NWFP is traced to Qutub Shah, who was a prominent ruler of Herat province of Afghanistan.
A very prominent pashtun nationalist leader of 20th century Khan shaheed{Abdusamad Khan Achakzai} named his party as Pashtunkhwa National Awami Party after parting ways with Awami National Party in 1969.
The name Pakhtunkhwa for NWFP was heard for the first time in the 1980s in the Provincial Assembly when the then Awami National Party (ANP) leaders wanted to move a resolution for changing the name of the Province. The matter echoed in the National Assembly in November 1990 when Afzal Khan of PDA referred to the NWFP as Pakhtunkhwa. The name Pakhtunkhwa is popular with the ordinary Pakthun and has been approved by the democratically elected Provincial Assembly, in 1997 and again in 2008. In the general elections in 2008 Pakhtunkhwa was one of the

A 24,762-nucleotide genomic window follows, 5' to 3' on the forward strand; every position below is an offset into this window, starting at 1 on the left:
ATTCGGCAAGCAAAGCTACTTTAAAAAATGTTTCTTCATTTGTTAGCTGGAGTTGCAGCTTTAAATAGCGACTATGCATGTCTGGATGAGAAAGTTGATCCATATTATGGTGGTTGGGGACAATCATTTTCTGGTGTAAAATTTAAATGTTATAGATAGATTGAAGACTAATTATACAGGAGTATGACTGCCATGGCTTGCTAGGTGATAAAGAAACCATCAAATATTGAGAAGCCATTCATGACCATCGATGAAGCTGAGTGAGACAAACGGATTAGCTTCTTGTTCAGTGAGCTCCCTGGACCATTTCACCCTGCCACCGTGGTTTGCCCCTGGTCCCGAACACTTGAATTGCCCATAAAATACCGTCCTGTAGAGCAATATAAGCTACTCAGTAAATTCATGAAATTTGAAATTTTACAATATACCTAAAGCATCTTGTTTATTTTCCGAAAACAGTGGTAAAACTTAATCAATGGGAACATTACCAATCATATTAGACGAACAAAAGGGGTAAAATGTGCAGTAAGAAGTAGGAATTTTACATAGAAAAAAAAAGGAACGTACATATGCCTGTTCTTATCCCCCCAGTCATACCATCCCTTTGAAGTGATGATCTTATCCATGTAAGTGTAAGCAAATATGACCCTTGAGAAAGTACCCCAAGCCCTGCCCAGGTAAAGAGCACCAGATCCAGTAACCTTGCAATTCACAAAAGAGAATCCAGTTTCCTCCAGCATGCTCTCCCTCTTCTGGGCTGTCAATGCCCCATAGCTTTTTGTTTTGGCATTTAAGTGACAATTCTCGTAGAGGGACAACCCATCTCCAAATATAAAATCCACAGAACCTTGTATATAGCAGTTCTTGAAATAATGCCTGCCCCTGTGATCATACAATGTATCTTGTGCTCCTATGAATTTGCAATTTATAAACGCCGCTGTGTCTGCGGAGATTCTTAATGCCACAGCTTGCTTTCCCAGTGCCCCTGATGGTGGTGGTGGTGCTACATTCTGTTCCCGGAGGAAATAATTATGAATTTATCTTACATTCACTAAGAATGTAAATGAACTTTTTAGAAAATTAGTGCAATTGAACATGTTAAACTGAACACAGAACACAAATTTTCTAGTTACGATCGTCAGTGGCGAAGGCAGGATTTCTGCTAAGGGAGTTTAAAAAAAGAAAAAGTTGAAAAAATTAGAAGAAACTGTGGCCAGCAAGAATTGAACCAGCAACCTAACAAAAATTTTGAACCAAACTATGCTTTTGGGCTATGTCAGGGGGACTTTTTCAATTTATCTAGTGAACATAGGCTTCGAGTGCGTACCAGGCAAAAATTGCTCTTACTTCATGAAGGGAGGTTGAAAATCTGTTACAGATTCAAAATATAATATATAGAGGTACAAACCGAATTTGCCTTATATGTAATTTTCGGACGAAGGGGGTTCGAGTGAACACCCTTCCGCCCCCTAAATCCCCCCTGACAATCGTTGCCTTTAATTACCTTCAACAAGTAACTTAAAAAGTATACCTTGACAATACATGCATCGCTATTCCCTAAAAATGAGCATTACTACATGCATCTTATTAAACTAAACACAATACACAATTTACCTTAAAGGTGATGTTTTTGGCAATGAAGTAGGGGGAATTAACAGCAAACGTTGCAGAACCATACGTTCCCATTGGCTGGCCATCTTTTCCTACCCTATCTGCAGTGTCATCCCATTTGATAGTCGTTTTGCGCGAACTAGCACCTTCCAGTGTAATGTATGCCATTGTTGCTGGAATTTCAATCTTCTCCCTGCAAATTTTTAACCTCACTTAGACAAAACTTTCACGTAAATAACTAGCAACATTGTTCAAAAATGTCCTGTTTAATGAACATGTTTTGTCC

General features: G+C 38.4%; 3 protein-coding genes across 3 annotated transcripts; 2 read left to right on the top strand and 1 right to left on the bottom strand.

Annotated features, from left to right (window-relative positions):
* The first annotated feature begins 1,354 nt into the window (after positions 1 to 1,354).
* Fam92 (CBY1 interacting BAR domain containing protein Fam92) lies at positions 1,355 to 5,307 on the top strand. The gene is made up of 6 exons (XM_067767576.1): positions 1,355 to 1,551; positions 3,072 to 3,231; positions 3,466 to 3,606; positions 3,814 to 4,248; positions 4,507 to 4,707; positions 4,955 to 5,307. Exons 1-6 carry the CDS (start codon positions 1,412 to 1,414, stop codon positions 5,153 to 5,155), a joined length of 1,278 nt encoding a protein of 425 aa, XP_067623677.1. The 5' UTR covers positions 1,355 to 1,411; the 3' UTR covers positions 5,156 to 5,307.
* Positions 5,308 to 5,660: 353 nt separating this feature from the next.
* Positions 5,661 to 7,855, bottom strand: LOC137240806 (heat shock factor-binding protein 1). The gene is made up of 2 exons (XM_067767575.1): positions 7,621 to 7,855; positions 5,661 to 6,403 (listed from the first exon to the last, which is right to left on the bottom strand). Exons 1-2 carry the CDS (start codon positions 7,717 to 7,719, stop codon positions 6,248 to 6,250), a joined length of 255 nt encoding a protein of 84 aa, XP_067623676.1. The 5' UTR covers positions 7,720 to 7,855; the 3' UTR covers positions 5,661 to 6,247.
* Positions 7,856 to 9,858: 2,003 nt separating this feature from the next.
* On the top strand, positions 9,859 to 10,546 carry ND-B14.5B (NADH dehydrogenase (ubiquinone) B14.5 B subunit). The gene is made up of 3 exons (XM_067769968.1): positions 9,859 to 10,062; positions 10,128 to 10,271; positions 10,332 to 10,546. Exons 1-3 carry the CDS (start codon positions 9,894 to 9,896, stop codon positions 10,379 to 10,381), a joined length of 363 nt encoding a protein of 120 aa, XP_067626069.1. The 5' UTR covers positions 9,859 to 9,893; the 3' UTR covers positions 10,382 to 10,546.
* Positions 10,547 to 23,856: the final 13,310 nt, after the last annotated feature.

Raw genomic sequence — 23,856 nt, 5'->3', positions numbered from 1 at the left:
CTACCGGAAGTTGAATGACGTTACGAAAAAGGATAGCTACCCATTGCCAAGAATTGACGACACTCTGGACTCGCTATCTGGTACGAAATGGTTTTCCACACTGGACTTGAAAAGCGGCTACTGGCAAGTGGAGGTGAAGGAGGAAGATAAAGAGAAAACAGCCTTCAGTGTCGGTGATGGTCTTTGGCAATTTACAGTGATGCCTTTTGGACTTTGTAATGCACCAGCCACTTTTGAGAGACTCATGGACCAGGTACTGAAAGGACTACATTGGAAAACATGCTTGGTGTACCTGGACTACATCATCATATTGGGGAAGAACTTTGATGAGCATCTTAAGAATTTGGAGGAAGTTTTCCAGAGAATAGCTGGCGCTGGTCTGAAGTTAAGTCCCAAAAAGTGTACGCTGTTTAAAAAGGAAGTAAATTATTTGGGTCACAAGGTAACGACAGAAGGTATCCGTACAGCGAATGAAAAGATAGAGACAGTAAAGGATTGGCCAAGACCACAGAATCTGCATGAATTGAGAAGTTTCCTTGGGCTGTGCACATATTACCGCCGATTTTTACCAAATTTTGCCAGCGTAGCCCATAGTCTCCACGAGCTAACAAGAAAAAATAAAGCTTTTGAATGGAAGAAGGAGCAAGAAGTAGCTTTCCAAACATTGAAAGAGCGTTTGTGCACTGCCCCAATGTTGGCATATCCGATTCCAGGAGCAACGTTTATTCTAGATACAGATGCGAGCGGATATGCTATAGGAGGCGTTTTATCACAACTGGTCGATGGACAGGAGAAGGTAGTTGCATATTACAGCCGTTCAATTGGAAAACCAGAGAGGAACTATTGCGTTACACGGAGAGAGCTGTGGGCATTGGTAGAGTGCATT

most important election slogans of ANP and people voted for it. But it should also be made clear that support for the name Pakhtunkhwa as the new name of the province is not any more confined to Pakhtunn nationalists. Pakhtunkhwa as the name for NWFP has attracted the support of the mainstream political parties such as Pakistan Peoples Party [Parliamentarian], JUI [f], PPP [Sherpao], National Party Pakistan, MQM, PML [F] and a number of other parties of Sindh, Punjab and Balochistan. If Pakhtunkhwa is approved by the parliament as the new name of the province the credit will belong to all the democratic political forces of the country. The proposed change if approved by the parliament will be a big boost for the state–building and nation-buillding process in Pakistan as Pakhtuns will feel more integrated after having proper identity in Pakistan. We should also keep it in mind that names like NWFP, FATA and PATA sound more like chemistary formulas than a name with cultural identity. It is worth mentioning that the name Pakhtunkhwa was used for the first time in the United Nation’s General Assembly by Pakistan’s head of state, President Asif Ali Zardari on September 26, 2008 in his address to the General Assembly.People of Pakistan have already accepted the name. We hope the democratic political forces will implement it.